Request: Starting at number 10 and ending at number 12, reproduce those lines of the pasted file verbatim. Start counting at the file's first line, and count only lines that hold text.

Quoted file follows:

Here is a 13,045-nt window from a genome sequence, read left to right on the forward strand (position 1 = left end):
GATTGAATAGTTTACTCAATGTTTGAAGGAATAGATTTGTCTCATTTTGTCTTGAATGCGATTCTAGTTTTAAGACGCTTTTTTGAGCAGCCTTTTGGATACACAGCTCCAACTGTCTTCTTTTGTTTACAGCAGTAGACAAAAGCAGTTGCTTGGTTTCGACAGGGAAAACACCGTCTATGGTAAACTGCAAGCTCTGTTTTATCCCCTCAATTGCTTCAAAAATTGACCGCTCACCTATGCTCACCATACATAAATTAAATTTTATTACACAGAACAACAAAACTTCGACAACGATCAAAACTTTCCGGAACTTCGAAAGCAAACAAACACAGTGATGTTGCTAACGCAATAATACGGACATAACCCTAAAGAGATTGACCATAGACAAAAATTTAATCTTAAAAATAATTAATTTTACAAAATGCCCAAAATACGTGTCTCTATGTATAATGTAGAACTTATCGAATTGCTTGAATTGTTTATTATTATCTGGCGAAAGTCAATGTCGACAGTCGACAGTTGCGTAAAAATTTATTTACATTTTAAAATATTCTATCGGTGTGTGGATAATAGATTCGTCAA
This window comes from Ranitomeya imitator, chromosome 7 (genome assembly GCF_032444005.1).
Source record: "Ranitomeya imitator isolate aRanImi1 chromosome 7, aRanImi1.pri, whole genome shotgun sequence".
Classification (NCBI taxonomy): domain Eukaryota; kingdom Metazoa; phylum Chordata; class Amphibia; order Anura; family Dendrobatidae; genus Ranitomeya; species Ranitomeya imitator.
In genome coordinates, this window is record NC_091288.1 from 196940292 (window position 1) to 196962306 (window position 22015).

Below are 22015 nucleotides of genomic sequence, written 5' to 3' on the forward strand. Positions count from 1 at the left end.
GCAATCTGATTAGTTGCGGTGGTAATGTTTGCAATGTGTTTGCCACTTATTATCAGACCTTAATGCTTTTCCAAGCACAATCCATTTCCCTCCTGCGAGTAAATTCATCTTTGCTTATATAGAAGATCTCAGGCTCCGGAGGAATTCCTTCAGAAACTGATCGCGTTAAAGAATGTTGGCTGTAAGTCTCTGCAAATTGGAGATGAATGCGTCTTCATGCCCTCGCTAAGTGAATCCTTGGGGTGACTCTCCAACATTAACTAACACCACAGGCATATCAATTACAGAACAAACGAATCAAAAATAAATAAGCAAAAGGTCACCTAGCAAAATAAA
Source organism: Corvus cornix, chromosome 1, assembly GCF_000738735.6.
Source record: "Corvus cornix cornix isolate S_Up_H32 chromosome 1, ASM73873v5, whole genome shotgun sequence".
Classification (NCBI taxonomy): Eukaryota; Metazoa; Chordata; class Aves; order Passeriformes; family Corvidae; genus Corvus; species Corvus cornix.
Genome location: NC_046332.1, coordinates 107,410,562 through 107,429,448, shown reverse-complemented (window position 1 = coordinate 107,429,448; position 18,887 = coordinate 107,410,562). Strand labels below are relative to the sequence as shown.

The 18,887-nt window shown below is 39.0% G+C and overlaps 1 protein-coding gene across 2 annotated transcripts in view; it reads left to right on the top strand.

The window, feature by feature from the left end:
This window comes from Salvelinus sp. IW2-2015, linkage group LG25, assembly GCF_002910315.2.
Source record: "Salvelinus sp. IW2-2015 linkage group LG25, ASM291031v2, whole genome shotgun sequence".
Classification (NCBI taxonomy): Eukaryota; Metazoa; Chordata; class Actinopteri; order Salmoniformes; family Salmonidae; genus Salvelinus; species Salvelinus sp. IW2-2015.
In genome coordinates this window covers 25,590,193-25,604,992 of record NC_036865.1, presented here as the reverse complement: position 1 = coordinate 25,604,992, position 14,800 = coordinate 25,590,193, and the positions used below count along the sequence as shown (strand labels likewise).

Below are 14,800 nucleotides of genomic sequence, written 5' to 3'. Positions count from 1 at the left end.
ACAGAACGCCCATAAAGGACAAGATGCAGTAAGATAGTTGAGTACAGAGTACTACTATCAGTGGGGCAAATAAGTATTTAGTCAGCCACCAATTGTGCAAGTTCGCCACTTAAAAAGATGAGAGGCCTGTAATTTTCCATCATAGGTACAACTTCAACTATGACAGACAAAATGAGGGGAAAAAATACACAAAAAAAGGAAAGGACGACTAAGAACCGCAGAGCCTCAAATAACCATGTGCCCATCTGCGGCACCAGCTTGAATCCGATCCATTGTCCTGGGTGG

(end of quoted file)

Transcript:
Source record: "Corvus cornix cornix isolate S_Up_H32 chromosome 1, ASM73873v5, whole genome shotgun sequence".
Classification (NCBI taxonomy): Eukaryota; Metazoa; Chordata; class Aves; order Passeriformes; family Corvidae; genus Corvus; species Corvus cornix.
Genome location: NC_046332.1, coordinates 107,410,562 through 107,429,448, shown reverse-complemented (window position 1 = coordinate 107,429,448; position 18,887 = coordinate 107,410,562). Strand labels below are relative to the sequence as shown.